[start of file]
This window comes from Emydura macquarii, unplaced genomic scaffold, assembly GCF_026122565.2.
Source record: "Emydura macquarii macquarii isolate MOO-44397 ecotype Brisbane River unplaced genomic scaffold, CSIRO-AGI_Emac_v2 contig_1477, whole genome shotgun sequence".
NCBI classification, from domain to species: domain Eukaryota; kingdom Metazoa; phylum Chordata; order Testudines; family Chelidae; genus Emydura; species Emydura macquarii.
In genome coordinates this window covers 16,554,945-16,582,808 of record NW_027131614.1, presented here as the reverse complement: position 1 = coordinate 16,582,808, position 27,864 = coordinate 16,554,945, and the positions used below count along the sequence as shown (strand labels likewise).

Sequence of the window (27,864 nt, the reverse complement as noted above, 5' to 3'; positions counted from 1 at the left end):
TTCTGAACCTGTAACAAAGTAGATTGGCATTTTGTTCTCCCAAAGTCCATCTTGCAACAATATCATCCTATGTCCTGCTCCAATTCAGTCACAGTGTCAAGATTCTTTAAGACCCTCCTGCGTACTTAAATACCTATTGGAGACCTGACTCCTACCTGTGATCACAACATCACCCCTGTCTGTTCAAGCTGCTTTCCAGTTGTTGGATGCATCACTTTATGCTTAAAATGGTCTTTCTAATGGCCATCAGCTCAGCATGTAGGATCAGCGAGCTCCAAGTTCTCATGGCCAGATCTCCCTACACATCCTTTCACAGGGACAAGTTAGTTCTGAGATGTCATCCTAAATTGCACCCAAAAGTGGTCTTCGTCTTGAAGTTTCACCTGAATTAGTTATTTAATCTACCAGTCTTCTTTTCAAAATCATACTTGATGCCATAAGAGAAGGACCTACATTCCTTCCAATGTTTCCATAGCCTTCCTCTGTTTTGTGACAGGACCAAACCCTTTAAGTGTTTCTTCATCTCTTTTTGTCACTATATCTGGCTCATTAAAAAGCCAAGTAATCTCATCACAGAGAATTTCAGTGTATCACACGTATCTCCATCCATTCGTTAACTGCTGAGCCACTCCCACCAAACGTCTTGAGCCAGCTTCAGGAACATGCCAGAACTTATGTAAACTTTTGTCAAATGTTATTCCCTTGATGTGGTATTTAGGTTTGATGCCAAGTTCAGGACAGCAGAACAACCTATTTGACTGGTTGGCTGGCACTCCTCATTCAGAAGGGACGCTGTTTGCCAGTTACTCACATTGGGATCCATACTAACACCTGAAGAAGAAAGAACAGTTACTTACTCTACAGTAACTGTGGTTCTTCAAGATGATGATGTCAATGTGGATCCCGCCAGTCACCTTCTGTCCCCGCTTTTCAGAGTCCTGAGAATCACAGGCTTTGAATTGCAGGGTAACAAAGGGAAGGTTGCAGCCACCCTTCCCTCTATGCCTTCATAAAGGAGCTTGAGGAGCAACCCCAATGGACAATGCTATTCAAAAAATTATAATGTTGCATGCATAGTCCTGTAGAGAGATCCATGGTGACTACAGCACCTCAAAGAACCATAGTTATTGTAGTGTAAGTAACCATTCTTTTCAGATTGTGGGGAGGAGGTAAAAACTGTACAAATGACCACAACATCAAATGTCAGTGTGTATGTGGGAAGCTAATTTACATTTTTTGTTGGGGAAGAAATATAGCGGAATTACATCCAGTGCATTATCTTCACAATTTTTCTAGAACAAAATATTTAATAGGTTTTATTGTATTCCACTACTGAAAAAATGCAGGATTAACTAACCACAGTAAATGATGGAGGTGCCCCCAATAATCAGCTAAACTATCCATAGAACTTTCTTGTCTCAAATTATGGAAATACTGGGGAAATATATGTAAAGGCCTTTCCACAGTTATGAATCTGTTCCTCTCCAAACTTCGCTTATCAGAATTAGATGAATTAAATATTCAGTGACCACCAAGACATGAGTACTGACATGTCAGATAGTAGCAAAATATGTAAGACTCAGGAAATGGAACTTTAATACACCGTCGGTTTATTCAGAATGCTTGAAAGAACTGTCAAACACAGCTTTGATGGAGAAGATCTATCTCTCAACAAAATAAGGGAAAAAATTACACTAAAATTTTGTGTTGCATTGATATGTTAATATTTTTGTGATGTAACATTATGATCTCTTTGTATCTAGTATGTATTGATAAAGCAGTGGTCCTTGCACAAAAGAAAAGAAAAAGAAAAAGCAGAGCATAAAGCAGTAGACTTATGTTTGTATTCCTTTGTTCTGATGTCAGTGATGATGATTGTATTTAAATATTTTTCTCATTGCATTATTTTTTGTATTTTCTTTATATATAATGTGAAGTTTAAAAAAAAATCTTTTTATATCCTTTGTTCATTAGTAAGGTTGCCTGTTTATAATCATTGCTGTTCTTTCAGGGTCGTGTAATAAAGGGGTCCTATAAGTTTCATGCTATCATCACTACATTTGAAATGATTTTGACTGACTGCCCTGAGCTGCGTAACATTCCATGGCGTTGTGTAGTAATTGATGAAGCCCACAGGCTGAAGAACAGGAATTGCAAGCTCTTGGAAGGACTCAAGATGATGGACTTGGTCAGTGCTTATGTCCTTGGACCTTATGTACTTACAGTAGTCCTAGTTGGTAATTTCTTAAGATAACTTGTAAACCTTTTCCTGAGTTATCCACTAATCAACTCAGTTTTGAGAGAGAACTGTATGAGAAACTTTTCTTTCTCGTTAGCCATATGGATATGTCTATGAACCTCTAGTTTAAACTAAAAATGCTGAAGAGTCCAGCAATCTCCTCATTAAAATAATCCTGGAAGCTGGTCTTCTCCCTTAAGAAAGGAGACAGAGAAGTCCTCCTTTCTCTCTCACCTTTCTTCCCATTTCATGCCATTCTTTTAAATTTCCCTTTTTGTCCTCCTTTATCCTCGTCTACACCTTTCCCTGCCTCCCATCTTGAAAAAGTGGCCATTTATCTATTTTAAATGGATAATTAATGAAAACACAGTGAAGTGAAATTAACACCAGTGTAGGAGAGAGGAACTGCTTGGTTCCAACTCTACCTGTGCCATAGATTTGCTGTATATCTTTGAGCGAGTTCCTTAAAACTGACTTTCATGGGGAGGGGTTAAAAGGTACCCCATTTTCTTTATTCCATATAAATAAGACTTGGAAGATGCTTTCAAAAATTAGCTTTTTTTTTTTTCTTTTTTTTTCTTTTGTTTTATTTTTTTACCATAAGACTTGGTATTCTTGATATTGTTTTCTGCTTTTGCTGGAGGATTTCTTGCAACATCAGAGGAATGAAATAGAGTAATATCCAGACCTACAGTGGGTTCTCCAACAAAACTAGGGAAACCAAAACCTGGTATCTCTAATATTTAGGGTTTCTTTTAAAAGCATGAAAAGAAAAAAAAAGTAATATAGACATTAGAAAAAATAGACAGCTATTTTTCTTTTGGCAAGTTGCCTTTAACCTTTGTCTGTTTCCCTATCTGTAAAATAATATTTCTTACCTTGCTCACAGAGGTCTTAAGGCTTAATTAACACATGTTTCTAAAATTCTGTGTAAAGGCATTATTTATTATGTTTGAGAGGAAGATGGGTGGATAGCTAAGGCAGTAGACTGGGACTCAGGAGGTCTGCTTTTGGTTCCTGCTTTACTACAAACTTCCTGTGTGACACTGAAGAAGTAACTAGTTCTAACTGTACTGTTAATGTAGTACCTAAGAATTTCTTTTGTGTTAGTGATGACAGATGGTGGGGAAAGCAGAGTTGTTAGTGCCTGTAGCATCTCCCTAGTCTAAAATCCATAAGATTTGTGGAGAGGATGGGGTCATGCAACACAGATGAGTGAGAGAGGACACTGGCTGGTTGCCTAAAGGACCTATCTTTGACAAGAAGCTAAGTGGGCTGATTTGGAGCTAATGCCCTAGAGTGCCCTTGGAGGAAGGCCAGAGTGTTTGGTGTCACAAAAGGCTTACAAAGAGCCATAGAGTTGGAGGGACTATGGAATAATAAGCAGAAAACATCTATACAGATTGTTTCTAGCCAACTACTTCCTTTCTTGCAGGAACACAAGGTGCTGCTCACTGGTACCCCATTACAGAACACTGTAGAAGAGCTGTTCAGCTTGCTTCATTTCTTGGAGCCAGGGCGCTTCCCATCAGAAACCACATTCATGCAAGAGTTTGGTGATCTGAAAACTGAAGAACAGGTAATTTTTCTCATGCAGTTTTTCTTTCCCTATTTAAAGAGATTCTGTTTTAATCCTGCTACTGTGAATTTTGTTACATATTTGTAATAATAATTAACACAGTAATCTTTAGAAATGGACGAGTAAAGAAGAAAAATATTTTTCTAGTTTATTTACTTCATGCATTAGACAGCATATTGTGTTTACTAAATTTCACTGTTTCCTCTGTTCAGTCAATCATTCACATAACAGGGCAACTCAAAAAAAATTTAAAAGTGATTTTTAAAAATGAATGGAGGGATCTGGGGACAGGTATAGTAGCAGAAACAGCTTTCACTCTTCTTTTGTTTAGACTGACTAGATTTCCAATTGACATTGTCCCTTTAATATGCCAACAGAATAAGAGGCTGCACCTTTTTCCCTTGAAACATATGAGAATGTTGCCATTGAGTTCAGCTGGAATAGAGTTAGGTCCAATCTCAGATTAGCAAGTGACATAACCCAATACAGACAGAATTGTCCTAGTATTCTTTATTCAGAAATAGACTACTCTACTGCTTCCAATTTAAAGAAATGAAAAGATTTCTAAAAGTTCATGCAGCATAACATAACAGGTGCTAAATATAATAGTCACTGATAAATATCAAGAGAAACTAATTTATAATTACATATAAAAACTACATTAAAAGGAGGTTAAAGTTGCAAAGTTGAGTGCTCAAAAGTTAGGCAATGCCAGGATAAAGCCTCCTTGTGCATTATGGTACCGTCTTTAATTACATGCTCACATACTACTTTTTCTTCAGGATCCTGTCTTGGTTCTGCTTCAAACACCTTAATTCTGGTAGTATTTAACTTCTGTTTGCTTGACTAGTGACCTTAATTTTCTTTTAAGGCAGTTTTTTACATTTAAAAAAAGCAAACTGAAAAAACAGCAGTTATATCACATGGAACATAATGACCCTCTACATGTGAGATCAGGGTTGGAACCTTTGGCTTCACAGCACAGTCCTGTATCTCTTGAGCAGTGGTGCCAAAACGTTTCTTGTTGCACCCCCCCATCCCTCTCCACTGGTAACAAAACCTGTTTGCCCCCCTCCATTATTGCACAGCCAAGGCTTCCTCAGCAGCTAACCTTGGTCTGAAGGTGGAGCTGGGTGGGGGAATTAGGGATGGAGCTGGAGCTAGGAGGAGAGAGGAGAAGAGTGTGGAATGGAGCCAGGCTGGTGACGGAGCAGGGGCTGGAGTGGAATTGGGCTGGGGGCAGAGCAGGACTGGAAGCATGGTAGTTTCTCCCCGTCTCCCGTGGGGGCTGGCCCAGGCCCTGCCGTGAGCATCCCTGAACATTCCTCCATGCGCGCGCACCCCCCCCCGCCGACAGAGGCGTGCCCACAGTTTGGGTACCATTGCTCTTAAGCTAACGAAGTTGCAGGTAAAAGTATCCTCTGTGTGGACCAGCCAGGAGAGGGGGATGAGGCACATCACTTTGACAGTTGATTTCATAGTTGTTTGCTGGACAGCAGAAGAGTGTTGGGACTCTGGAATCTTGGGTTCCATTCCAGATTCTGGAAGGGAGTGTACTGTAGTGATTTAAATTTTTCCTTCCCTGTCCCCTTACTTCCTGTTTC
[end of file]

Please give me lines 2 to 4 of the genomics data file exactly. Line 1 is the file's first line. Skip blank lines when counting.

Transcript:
Source record: "Emydura macquarii macquarii isolate MOO-44397 ecotype Brisbane River unplaced genomic scaffold, CSIRO-AGI_Emac_v2 contig_1477, whole genome shotgun sequence".
NCBI classification, from domain to species: domain Eukaryota; kingdom Metazoa; phylum Chordata; order Testudines; family Chelidae; genus Emydura; species Emydura macquarii.
In genome coordinates this window covers 16,554,945-16,582,808 of record NW_027131614.1, presented here as the reverse complement: position 1 = coordinate 16,582,808, position 27,864 = coordinate 16,554,945, and the positions used below count along the sequence as shown (strand labels likewise).